Prešov university's vice-rector, Imrich Belejkanič, feared the student dormitory could become a "night harem".
photo: Chris Togneri
Half of all students that requested accommodation at eastern Slovakia's Prešov university were rejected this year. Students have blamed the shortage on a new school regulation which was intended to improve living standards in dormitories, but which, school officials admit, in practice exacerbated a housing shortage.
Until now, up to five people at the university dormitories have been permitted to live in rooms designed to house two to four students; with more bodies than beds, some students have slept on the floor, or three to a double bed.
But this practice was banned for the 2001-2002 school year when the school issued a new rule stating that the amount of people registered in each dormitory room could not exceed the number of beds. Prešov university can officially provide housing for 1,632 students, and with the new rule has had to reject over 2,000 of the 3,800 students that requested housing this year.
"I'm perplexed," said Sylvia (not her real name), 22, an English and German major in her fourth year at Prešov, who is currently living illegally in a dorm room with a friend. "I work hard and get good grades, but I can't get a place to sleep. I'm fed up, I've had this problem every year."
Imrich Belejkanič, Prešov university's vice-rector and head of the university housing committee, said he understood Sylvia's anger, but explained that the school was not legally required to provide housing for students. He added that the new rule had been necessary because too many students had been living in too small an area. "This is a dormitory," he said. "Not a night harem."
Meetings between the city mayor and university officials aimed at finding alternative housing have resulted in deals being struck with local high schools which have their own dorms, as well as bed-and-breakfasts and hotels, to offer the students accommodation at cheaper prices.
"We don't know yet how many openings we will find in such places, but it won't be many," Belejkanič said. The vice-rector added that the university had not completed a long-term plan to deal with the accommodation shortfall.
The new dorm capacity rule will not help with overcrowding, argue students, who say that the new regulation will only increase the amount of illegal tenants in the dorms.
"This year there will be many more people living here illegally," said Katarína Vargová, 22, a fourth-year personal management major from Michalovce.
"It's not so difficult to live in the dorms illegally. If you are often around the door-keepers think you're OK and don't check your student card [to verify if you are entitled to a dorm room]."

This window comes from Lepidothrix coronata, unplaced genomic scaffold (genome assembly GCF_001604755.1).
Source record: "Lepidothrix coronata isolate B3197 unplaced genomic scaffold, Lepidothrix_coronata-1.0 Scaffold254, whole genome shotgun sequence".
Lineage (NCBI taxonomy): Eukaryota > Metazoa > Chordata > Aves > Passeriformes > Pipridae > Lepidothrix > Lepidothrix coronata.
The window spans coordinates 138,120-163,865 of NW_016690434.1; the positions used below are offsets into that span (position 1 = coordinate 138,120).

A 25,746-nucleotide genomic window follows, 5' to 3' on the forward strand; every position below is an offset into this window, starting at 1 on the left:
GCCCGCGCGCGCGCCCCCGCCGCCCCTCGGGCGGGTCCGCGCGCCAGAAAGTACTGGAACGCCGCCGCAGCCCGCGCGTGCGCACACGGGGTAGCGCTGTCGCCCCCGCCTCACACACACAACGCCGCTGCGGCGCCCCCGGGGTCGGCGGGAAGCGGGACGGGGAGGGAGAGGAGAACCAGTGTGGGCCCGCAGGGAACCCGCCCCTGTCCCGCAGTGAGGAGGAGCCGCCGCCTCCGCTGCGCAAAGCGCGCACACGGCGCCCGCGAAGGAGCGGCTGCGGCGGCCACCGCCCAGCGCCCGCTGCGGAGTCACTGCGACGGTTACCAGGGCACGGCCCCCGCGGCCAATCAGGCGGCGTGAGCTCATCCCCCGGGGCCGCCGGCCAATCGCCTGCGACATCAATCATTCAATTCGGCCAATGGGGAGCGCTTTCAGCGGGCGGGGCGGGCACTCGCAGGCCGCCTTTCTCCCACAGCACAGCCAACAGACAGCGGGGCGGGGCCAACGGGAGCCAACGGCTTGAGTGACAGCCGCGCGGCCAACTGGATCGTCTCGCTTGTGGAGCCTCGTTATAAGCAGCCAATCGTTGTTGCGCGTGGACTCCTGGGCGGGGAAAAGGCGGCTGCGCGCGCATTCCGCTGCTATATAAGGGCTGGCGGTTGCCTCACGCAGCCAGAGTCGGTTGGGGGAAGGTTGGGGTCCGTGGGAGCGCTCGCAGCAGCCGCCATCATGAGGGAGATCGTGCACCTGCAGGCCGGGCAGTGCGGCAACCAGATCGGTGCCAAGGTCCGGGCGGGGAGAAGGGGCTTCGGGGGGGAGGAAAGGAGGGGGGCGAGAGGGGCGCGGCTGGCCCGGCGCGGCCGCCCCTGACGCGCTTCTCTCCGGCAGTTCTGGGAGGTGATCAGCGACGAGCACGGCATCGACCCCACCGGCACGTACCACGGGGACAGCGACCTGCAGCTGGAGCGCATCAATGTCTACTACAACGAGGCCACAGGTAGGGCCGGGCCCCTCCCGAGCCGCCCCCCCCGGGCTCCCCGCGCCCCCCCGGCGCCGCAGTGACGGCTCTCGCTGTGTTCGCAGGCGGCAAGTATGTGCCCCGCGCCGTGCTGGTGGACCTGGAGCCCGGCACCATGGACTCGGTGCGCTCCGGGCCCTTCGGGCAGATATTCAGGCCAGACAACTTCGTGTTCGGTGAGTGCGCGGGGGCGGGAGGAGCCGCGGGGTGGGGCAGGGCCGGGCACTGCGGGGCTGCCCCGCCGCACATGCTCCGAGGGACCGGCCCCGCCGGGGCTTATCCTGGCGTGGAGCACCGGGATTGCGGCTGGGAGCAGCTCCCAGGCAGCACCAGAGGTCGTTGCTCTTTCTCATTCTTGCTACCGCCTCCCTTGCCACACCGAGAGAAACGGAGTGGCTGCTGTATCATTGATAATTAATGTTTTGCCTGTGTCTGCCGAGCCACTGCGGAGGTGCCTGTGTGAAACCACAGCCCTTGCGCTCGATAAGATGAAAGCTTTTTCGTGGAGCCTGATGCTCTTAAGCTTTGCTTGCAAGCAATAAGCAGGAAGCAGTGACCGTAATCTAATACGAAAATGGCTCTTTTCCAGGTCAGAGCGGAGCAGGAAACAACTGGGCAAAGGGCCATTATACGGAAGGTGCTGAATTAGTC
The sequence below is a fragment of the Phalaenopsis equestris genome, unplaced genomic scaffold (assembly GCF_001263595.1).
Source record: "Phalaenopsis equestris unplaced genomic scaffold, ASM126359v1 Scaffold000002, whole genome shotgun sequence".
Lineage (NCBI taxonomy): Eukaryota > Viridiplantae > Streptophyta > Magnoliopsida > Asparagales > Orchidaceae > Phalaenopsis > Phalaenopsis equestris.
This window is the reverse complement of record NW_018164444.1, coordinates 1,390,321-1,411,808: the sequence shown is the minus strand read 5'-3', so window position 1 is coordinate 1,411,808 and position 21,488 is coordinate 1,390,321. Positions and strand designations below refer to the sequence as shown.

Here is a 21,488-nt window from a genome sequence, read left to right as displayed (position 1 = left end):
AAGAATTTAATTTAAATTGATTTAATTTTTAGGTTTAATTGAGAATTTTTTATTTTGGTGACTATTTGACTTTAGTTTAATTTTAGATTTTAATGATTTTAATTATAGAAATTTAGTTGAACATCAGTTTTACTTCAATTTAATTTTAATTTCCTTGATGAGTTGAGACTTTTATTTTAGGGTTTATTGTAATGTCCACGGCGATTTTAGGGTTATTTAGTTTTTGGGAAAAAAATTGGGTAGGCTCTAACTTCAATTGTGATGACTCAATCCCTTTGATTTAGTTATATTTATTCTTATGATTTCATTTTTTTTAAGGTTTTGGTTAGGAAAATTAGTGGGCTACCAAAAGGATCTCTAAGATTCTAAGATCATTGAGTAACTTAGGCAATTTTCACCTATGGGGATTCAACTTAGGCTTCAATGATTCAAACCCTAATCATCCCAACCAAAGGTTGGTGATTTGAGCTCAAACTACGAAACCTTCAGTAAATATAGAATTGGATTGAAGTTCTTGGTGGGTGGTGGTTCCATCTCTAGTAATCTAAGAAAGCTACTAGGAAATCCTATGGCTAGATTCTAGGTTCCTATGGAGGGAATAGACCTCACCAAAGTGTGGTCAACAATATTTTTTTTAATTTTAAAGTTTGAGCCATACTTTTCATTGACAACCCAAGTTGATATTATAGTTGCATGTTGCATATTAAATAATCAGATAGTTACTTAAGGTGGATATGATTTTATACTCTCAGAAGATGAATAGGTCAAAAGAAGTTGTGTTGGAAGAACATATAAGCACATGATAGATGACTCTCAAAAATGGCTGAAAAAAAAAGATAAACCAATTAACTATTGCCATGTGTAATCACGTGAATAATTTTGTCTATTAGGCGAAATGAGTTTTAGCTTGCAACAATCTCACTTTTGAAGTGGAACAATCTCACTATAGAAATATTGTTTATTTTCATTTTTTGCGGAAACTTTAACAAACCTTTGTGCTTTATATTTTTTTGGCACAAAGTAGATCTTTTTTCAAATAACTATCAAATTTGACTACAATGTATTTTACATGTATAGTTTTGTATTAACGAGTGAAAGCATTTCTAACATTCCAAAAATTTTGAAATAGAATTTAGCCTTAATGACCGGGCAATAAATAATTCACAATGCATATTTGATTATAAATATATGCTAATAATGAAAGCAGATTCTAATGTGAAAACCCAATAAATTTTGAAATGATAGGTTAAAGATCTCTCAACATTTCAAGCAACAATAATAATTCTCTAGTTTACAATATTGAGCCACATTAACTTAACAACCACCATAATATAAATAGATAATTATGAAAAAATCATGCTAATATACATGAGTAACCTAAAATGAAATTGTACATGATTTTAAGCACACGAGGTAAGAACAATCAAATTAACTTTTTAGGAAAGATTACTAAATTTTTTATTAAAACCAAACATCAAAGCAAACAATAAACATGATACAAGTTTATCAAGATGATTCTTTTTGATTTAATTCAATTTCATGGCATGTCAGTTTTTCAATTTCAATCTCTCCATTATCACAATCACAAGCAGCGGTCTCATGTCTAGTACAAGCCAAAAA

For Eduard Michalek, 23, an English major from Levoča who is entering his fifth year of accommodation in the Prešov dorms, a rise in illegal tenants at the dorms means that the days of cramped quarters are here to stay, at least until a solution can be found.
"The first year I studied here there were five of us in a four-bed room," he said. "It was really awful, it was so crowded. It was an extremely bad situation."
Stuck in the middle
Belejkanič said that while the university would like to help, there was simply not enough money to solve the problem by building new flats for them.
"The students want rooms for low prices, but the state is poor as well. It can't pay for construction of new dorms," he said. "So we're stuck in the middle. We would love to provide housing for all our students, but we don't have that kind of capacity. The reality of the situation is what it is."
To help the 2,000-plus students without accommodation, the university's Študentské servisné centrum (Student Services Centre) started a database of Prešov residents with flats or rooms to let. Since opening in November, 2000, however, they have received only 25 offers from local inhabitants.
"In Bratislava, local people are used to offering space to students," said Silvia Truchanová, head of the student services centre. "But we have just started asking the community for help, so the mentality is not there yet."
Students who are forced to seek alternative housing are often unable to pay for private rooms, Truchanová continued. In the dorms, a bed costs between 250 and 500 Slovak crowns per month ($5-$10), while private accommodation runs between 800 and 2,000 crowns. The average monthly Slovak salary at the end of 2000 was just over 12,000 crowns ($240).
As the school searches for answers and more housing, Vargová says that she and her fellow students will just have to get used to living in constant, and cramped, company.
"It's terrible, there's absolutely no privacy," she said, adding however that no student would choose personal comfort over aiding a friend in need. "You have to help each other. Even though the rooms are already crowded, students let others stay illegally because we want to help our friends."
1. Oct 2001 at 0:00 | Chris Togneri